The annual cornucopia of prairie crop market outlook and analysis is riotously pouring forth right now, and it’s always a bewildering abundance of data, analysis, projections and estimates.
Here are some bottom lines I got from some of the speakers yesterday. They all spoke of many things, but these are what I found most central:
MIKE KRUEGER – The Money Farm
Krueger, a longtime fundamental crop market analyst, thinks this crop year will be impossible to peg until early summer when North America’s growing conditions are better known. Until then, wild volatility is likely as underlying drought fights with projections of huge acreages of corn and soybeans and normal weather producing massive crops.
Krueger said his price ranges show the incredibly wide possibilities for this year’s crops: Corn: $4.50 to $9.00 per bushel; Soybeans: $10 to $20; spring wheat: $7.oo to $12.
North America could produce anything from a drought-ravaged, stunted crop to a big, fat, massive crop, and there’s no way to tell right now which way it will go. Until it’s clearer, the crop markets will be “volatile, wild, unpredictable.”
GERRY RITZ – Federal Agriculture Minister
Ritz was back in friendly territory at Grainworld Monday, as the successful transition of the prairie grain industry from Canadian Wheat Board dominated to free market allowed him to move on to less divisive parts of the federal government’s ag agenda. Ritz drew much attention to his government’s muscular embrace of trade and increasing market access, describing it as the “most aggressive trade agenda in history.”
A couple of hours later he was across the street at the Canola Council of Canada offices unveiling the council’s new long term strategy on vigorous market expansion, with a big role for the government to go in and beat down obstacles to trade. The strategy seems to fit perfectly with Ritz’s and Stephen Harper’s view of the role of industry and government: the private sector comes up with innovations and new products, the industry organizes itself to efficiently produce the goods, markets are developed and engaged – and the government bullyboys are sent in only if some nefarious foreign somebody tries to get in the way of the free flow of trade.
I imagine it must be nice for Ritz to be able to come to Winnipeg and mostly engage in constructive stuff, after all those years in which the caustic struggle over the future of the CWB dominated the agenda, and made the city seem like a battleground. Now it’s time for quieter work.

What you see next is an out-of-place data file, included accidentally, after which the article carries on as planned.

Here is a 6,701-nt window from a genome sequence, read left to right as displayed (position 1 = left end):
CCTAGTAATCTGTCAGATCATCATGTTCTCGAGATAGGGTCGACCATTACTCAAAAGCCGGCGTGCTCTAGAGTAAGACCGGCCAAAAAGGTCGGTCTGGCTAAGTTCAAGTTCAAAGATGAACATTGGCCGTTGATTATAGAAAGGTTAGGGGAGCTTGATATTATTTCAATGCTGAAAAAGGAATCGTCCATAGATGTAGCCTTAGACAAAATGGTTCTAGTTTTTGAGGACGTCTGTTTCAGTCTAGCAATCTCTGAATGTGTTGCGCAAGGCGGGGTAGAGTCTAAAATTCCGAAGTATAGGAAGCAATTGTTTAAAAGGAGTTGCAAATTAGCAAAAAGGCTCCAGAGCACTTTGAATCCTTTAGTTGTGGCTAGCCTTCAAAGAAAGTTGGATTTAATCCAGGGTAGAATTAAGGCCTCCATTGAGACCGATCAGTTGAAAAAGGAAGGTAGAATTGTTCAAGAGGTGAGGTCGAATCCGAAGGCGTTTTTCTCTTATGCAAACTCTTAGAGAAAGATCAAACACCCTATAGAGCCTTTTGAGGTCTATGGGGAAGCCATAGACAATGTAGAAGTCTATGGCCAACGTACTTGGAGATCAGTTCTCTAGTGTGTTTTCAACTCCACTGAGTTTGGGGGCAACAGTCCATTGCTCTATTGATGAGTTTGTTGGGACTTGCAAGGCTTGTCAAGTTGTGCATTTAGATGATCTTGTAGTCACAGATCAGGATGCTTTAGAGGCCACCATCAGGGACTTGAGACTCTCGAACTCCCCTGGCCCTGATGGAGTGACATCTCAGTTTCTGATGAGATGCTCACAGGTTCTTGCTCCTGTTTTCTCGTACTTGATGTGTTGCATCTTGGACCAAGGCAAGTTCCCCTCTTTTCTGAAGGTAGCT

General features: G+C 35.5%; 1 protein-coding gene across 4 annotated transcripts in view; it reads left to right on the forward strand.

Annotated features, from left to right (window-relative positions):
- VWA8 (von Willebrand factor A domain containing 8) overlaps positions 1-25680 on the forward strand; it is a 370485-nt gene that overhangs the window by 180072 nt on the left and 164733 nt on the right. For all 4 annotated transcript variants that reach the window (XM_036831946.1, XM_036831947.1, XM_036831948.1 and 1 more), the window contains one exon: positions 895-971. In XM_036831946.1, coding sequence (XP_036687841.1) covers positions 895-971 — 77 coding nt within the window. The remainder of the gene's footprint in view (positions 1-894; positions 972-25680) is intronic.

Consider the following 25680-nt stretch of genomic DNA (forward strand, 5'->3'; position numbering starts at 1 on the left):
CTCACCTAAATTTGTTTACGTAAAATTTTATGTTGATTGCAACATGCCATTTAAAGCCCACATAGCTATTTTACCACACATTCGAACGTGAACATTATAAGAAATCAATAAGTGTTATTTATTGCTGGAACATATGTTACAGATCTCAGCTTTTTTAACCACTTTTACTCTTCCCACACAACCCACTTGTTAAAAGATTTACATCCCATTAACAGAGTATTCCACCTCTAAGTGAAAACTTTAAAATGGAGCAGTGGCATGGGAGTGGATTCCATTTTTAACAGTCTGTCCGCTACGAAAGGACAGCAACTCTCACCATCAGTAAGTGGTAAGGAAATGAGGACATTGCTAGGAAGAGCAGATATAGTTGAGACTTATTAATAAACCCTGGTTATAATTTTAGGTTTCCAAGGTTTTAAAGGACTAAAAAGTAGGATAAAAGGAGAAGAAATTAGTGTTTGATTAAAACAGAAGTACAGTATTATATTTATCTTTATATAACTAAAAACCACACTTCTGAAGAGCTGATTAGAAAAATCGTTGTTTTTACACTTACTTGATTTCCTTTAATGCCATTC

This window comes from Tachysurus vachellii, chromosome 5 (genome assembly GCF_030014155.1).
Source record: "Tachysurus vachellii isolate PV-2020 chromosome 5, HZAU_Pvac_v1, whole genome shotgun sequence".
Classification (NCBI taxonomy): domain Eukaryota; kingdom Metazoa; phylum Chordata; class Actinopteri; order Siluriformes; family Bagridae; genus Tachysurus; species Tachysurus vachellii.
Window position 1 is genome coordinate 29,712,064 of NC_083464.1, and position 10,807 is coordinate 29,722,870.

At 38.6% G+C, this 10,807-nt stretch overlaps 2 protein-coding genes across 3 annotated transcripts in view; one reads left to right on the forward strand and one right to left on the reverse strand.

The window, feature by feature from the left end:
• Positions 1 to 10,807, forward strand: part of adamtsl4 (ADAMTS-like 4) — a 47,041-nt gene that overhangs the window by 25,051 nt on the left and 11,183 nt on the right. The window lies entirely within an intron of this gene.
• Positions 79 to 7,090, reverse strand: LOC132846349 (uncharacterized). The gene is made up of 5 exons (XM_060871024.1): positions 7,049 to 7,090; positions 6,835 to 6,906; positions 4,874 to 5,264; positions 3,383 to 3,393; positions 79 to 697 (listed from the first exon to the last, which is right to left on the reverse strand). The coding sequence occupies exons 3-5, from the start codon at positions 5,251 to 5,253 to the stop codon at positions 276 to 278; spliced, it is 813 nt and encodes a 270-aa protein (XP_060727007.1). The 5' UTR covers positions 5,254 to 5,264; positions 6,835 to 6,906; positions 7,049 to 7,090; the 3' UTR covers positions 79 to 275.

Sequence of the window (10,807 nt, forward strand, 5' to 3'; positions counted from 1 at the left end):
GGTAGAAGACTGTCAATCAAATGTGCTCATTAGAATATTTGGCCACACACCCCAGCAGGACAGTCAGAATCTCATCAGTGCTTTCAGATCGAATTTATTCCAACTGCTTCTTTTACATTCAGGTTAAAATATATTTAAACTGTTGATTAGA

I wonder, does it seem dull now . . .
BRENDA TJADEN LEPP – FarmLink Marketing
FarmLink’s crop production estimates for the prairies for 2013-14 contained shifts in acreage most expected but are still much discussed: Canola acreage down 7.1 percent to 20 million; spring wheat up 3.2 percent to 17.5 million; Durum down; winter wheat keeps rising; barley flat, but with a shift from a focus producing malt-quality barley to producing feed-specific barley; Oats up 12 percent to an average acreage.
An interesting feature of Manitoba acreage is the tenuousness of corn seeding plans. The recent slide in corn is weakening farmer resolve to plant the stuff. Tjaden Lepp said the weakening profit outlook combined with the expensiveness of growing a corn crop has farmers shifting to less intensive options that fit the acreage, such as oats.
DAVID REIMANN – Cargill – Canola
Reimann, a risk management expert and market analyst, threw up a long term canola price chart to highlight the fact that many farmers probably don’t realize prices are still high, high by historical standards. They have slipped, but are well above levels that would have delighted farmers a few years ago. That means farmers have much to lose if prices slump, so farmers should be looking at protecting against the downside. Options-based approaches work well for farmers who want to cover the downside but still want upside potential.